Foxes live throughout the world in widely different habitats from forest to desert to the Arctic. What is surprising, though, is that scientists admit that very little is actually known about the lives and habits of foxes. The reason, which this book explores in depth, is that foxes are almost universally despised as being wicked. From the time of Aristotle, naturalists have succumbed to the general bias against foxes, either openly asserting that foxes are barely worthy of consideration or worrying about the health threat they pose. While this low regard is understandable, since foxes steal chickens and have a strong odour, they are strikingly beautiful animals possessed of a startling intelligence.
Throughout Europe and Asia, folk tales and myths have built up around the fox, depicting it variously as unrepentant thief and seducer, shapeshifter and deceiver, as an outlaw whose primary purpose is to disrupt human social order. The fear and loathing people feel (paradoxically mixed with fascination) toward foxes are reflected in the many fox-terms that have entered different languages. In Japan, for example, various plants are identified with fox-names to indicate how they are supposedly used by foxes in an alternate universe. The contradictory attitudes toward foxes are exemplified in America and Europe by their classification as vermin at the same time as they are preserved and propagated by foxhunters and fur trappers, and depicted as loveable furry creatures in the movies.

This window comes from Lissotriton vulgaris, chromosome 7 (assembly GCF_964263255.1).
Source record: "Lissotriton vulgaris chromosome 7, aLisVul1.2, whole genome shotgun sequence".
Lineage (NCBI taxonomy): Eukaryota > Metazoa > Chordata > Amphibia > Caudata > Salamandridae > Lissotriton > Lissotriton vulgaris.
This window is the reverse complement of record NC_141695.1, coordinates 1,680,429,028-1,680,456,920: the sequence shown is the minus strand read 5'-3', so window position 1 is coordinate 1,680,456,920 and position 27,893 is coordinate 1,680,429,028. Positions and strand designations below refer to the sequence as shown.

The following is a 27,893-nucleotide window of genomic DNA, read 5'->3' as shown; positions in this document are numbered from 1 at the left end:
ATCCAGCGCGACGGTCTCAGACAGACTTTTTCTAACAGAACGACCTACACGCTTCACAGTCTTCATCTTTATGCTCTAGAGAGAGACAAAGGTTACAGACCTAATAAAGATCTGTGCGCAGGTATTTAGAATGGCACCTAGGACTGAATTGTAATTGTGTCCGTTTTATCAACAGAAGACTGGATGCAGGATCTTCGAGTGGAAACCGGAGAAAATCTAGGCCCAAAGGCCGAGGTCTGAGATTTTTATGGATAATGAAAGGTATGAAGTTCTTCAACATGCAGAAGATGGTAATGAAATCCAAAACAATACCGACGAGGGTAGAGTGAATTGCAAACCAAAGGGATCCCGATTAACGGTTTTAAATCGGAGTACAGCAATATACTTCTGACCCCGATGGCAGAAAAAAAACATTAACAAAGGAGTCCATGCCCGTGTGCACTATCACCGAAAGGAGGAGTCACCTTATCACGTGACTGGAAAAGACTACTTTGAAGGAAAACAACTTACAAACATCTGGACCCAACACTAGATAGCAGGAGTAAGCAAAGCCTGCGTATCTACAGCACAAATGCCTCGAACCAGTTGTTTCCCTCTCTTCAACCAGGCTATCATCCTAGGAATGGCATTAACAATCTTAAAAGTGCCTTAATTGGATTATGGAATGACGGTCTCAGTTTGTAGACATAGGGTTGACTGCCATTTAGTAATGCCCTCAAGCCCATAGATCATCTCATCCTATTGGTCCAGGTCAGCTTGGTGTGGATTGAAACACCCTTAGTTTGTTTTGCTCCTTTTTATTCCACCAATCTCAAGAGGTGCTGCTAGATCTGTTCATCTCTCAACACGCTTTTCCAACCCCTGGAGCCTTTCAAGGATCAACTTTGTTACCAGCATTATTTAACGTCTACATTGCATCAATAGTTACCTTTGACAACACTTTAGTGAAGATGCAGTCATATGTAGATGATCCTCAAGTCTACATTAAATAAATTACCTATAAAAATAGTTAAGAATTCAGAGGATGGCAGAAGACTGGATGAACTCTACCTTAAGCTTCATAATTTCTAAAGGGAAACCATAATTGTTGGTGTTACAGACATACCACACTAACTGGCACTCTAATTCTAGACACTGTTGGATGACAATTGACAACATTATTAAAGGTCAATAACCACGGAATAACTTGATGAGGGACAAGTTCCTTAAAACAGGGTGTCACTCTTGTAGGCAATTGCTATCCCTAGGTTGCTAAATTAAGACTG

Wallen's treatment of his subject maximises the fox's glamour while raising some intriguing questions about cross-cultural and transhistorical meanings. Anthrozoos
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Martin Wallen is Professor of English in the Department of English, Oklahoma State University, Stillwater, Oklahoma. He is the author of Coleridge's Ancient Mariner: An Experimental Edition of Texts and Revisions (1993) and City of Health, Fields of Disease: Revolution in the Poetry, Medicine, and Philosophy of Romanticism (2004).